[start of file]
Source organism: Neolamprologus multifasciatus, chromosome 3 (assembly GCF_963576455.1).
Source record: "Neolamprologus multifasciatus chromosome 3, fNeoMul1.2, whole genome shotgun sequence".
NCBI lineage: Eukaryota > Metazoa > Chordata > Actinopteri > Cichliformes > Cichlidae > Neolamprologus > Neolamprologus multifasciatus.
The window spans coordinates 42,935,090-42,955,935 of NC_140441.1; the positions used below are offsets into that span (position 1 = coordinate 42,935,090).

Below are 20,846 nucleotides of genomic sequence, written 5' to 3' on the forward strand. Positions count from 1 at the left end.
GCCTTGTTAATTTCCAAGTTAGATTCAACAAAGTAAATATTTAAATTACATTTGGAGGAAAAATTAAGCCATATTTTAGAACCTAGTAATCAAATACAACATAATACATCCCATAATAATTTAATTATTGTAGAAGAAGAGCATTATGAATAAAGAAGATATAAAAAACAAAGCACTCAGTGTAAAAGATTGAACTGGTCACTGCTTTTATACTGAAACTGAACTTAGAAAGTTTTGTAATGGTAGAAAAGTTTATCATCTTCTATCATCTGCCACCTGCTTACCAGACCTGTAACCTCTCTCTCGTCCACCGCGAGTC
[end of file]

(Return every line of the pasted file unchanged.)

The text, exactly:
Source organism: Neolamprologus multifasciatus, chromosome 3 (assembly GCF_963576455.1).
Source record: "Neolamprologus multifasciatus chromosome 3, fNeoMul1.2, whole genome shotgun sequence".
NCBI lineage: Eukaryota > Metazoa > Chordata > Actinopteri > Cichliformes > Cichlidae > Neolamprologus > Neolamprologus multifasciatus.
The window spans coordinates 42,935,090-42,955,935 of NC_140441.1; the positions used below are offsets into that span (position 1 = coordinate 42,935,090).

Below are 20,846 nucleotides of genomic sequence, written 5' to 3' on the forward strand. Positions count from 1 at the left end.
GCCTTGTTAATTTCCAAGTTAGATTCAACAAAGTAAATATTTAAATTACATTTGGAGGAAAAATTAAGCCATATTTTAGAACCTAGTAATCAAATACAACATAATACATCCCATAATAATTTAATTATTGTAGAAGAAGAGCATTATGAATAAAGAAGATATAAAAAACAAAGCACTCAGTGTAAAAGATTGAACTGGTCACTGCTTTTATACTGAAACTGAACTTAGAAAGTTTTGTAATGGTAGAAAAGTTTATCATCTTCTATCATCTGCCACCTGCTTACCAGACCTGTAACCTCTCTCTCGTCCACCGCGAGTC